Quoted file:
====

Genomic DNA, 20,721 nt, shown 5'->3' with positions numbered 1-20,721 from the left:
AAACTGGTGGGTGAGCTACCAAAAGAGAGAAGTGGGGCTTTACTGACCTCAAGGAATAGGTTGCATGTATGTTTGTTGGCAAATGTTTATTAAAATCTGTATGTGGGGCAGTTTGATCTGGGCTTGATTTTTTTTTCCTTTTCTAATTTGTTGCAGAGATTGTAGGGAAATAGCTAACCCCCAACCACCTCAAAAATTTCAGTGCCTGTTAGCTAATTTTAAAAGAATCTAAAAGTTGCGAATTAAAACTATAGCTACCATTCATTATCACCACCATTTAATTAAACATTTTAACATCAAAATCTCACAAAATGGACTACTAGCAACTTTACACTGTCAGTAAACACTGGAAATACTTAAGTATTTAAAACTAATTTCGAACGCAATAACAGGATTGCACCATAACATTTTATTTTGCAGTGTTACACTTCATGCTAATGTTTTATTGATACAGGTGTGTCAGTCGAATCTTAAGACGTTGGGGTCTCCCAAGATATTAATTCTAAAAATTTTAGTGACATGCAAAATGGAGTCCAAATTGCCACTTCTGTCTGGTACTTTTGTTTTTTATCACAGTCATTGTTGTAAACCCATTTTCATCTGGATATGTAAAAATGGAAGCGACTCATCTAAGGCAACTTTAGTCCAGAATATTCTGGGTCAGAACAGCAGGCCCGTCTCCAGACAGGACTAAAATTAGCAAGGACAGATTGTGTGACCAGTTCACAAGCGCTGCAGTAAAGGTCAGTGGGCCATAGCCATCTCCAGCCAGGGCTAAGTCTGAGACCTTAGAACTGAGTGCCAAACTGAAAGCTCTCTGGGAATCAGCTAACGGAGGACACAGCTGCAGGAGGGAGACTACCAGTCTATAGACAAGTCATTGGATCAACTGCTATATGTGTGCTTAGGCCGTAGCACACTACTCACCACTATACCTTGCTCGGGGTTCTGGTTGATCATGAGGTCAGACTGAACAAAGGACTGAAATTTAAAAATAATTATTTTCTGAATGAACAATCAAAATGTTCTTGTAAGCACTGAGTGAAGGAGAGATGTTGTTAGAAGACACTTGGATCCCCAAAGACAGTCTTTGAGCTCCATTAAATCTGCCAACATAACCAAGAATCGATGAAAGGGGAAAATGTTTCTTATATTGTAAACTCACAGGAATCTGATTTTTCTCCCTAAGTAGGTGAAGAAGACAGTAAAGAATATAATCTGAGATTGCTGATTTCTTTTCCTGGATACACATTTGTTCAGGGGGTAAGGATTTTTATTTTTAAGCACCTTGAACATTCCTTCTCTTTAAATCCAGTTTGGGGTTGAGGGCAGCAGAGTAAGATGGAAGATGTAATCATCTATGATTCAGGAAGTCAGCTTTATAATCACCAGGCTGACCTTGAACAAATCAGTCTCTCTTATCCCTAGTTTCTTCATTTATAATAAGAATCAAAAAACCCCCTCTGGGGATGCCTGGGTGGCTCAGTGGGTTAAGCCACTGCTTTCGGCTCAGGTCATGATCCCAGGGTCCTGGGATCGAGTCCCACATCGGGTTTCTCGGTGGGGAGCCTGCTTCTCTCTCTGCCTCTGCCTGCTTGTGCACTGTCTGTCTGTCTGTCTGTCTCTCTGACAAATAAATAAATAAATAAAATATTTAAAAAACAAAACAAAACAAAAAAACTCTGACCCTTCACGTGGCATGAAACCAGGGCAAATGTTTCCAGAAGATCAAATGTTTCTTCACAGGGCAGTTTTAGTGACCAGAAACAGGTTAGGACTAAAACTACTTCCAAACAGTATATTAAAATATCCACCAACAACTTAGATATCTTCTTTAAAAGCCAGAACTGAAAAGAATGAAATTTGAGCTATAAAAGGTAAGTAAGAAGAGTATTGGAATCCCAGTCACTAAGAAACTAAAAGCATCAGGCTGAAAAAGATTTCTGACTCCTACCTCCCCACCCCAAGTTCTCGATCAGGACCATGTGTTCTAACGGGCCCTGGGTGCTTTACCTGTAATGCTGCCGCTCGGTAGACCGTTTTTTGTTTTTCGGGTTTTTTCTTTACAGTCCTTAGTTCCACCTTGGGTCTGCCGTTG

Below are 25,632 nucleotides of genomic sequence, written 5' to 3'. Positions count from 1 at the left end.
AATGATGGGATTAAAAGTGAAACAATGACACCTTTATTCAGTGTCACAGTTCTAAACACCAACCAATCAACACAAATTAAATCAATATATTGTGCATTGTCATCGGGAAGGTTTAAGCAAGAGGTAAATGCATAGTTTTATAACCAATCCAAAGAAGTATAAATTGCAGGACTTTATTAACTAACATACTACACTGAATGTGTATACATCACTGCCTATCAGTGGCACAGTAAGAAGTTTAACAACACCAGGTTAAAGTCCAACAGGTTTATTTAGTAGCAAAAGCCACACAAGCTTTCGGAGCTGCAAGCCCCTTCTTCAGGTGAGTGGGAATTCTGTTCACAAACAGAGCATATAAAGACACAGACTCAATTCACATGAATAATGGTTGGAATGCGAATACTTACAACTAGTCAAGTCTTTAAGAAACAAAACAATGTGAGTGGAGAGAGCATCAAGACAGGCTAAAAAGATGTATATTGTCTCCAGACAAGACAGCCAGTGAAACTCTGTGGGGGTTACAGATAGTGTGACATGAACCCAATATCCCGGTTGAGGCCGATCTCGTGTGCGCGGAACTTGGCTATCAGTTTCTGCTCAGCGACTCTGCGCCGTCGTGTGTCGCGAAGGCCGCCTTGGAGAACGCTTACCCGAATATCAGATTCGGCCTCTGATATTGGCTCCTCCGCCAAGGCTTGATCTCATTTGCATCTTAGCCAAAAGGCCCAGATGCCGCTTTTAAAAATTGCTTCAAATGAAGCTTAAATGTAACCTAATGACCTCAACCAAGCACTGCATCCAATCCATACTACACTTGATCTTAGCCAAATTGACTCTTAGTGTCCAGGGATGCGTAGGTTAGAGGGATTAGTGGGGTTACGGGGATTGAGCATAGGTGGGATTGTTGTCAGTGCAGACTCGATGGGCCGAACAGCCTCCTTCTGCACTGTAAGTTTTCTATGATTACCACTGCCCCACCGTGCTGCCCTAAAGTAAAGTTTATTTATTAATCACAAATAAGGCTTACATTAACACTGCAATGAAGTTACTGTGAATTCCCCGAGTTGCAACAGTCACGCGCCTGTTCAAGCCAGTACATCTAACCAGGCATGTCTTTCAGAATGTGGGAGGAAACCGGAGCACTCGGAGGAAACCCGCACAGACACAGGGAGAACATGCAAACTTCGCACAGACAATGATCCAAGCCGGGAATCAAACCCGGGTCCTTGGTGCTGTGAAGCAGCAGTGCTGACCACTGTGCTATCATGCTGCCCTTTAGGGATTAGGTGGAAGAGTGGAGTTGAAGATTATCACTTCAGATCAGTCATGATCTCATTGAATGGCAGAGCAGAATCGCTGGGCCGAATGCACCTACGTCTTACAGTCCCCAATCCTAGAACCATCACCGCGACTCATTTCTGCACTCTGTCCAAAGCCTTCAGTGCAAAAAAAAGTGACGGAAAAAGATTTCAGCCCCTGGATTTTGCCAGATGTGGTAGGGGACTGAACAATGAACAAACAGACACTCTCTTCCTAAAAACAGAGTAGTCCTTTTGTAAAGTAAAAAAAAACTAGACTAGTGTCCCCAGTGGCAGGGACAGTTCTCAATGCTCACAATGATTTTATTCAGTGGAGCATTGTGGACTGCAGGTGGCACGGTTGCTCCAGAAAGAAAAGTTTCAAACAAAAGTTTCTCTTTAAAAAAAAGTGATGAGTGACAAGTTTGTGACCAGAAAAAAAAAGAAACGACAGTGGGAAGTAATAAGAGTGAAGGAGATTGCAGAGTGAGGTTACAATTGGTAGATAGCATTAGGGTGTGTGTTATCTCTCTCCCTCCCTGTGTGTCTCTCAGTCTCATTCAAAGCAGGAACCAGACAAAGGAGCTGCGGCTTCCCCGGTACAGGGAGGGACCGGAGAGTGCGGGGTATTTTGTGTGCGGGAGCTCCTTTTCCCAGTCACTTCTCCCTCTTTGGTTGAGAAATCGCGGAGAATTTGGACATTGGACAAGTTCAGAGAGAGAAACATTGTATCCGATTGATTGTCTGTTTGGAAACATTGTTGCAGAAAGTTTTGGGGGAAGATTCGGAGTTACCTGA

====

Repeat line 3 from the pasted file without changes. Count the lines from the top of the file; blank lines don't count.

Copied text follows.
Below are 25,632 nucleotides of genomic sequence, written 5' to 3'. Positions count from 1 at the left end.